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Shabti (Funerary Figurine) of Nebseni

A work made of wood (tamarisk) and pigment.
Public Domain

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  • A work made of wood (tamarisk) and pigment.


New Kingdom, early Dynasty 18, about 1570 BCE


Egyptian; Thebes (modern Luxor), Egypt

About this artwork

To assure themselves a comfortable afterlife, Egyptians stocked their tombs with at least one figurine called an ushabti, who acted as a servant in the afterlife. The message carved on each of the figurines explained that if the deceased is called on to do any work in the afterlife, the ushabti will respond with “Here I am” and will do the job. Some tombs had as many as one ushabti for every day of the year and another 36 overseers to keep order. All but the poorest citizens provided themselves with some kind of funerary furnishings. Products for burial and the labor to produce them made up a large industry in Egypt.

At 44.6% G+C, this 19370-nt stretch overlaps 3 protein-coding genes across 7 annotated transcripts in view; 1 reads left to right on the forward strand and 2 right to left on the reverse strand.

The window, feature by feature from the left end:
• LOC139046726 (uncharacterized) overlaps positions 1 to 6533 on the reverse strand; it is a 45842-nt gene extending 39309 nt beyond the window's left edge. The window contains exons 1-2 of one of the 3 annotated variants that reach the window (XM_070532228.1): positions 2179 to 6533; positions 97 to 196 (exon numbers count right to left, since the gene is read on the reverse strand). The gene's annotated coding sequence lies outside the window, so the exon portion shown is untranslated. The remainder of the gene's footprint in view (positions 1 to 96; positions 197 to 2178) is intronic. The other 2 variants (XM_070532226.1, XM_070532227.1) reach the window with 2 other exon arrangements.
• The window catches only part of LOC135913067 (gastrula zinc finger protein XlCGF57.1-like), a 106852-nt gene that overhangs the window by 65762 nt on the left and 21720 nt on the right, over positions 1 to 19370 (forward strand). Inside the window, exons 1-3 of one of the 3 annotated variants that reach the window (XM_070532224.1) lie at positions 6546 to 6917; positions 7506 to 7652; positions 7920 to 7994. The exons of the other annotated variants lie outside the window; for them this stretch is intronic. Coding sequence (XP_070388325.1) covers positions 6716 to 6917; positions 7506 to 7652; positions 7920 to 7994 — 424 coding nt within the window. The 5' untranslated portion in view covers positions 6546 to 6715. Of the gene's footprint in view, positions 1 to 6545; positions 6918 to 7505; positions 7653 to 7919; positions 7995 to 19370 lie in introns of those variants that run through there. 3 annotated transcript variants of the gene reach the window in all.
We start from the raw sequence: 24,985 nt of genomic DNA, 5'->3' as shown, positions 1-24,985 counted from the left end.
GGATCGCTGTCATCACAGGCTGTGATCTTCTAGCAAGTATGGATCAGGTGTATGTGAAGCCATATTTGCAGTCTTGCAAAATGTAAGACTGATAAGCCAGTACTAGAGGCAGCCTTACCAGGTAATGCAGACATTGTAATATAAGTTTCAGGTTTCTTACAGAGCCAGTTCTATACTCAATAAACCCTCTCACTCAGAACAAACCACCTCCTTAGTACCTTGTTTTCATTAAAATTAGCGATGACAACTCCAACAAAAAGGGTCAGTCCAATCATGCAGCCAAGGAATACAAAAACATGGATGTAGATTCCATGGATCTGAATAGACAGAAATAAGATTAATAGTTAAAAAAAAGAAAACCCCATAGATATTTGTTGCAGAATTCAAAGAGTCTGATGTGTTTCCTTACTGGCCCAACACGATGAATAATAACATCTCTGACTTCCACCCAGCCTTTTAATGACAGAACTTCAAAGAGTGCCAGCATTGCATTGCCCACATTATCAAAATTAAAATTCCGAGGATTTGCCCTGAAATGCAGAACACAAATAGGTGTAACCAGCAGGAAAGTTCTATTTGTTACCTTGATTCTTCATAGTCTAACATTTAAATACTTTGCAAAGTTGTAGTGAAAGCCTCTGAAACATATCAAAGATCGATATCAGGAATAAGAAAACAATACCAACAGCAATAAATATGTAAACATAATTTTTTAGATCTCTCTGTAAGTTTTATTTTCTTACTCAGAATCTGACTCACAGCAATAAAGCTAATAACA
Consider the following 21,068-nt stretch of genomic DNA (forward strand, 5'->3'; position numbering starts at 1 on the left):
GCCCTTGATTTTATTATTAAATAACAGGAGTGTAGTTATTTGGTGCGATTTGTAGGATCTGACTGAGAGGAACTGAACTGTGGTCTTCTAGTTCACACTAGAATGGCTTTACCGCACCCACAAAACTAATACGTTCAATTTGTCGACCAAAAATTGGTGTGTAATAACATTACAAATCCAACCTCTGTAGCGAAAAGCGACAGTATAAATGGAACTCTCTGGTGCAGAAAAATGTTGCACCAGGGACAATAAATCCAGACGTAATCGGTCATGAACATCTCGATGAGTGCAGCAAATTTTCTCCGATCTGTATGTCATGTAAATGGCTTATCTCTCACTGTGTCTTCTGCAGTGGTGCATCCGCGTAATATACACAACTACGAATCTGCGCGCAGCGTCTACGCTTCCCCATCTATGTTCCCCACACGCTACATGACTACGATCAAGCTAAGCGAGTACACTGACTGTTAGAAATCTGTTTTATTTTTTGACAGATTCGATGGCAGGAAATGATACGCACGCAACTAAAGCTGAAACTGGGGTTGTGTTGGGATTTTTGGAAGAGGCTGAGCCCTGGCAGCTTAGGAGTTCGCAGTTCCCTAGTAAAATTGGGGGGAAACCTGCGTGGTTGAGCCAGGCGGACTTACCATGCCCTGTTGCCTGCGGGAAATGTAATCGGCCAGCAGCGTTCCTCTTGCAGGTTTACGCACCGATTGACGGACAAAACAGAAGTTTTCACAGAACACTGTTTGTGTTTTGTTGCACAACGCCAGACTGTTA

On View, Gallery 50


Arts of Africa


Ancient Egyptian


Shabti (Funerary Figurine) of Nebseni


Egypt (Object made in)

Date  Dates are not always precisely known, but the Art Institute strives to present this information as consistently and legibly as possible. Dates may be represented as a range that spans decades, centuries, dynasties, or periods and may include qualifiers such as c. (circa) or BCE.

1570 BCE–1292 BCE


Wood (tamarisk) and pigment


O [thou] ushabti whom N. has instructed, lo, obstacles have been set up for him yonder. If (N.) is counted off for any work that is to be done in the god's domain, as a man to his duties, to cultivate the fields, to irrigate the shores, to transport sand of the east (and) of the west, "Here am I" shalt [tyou] say. "[Belonged to] the scribe of the treasure of the god's (i.e., the kings') wife, Nebseni."


28 × 8.3 × 6.4 cm (11 × 3 1/4 × 2 1/2 in.)

Credit Line

Gift of Henry H. Getty and Charles L. Hutchinson

Reference Number


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Extended information about this artwork

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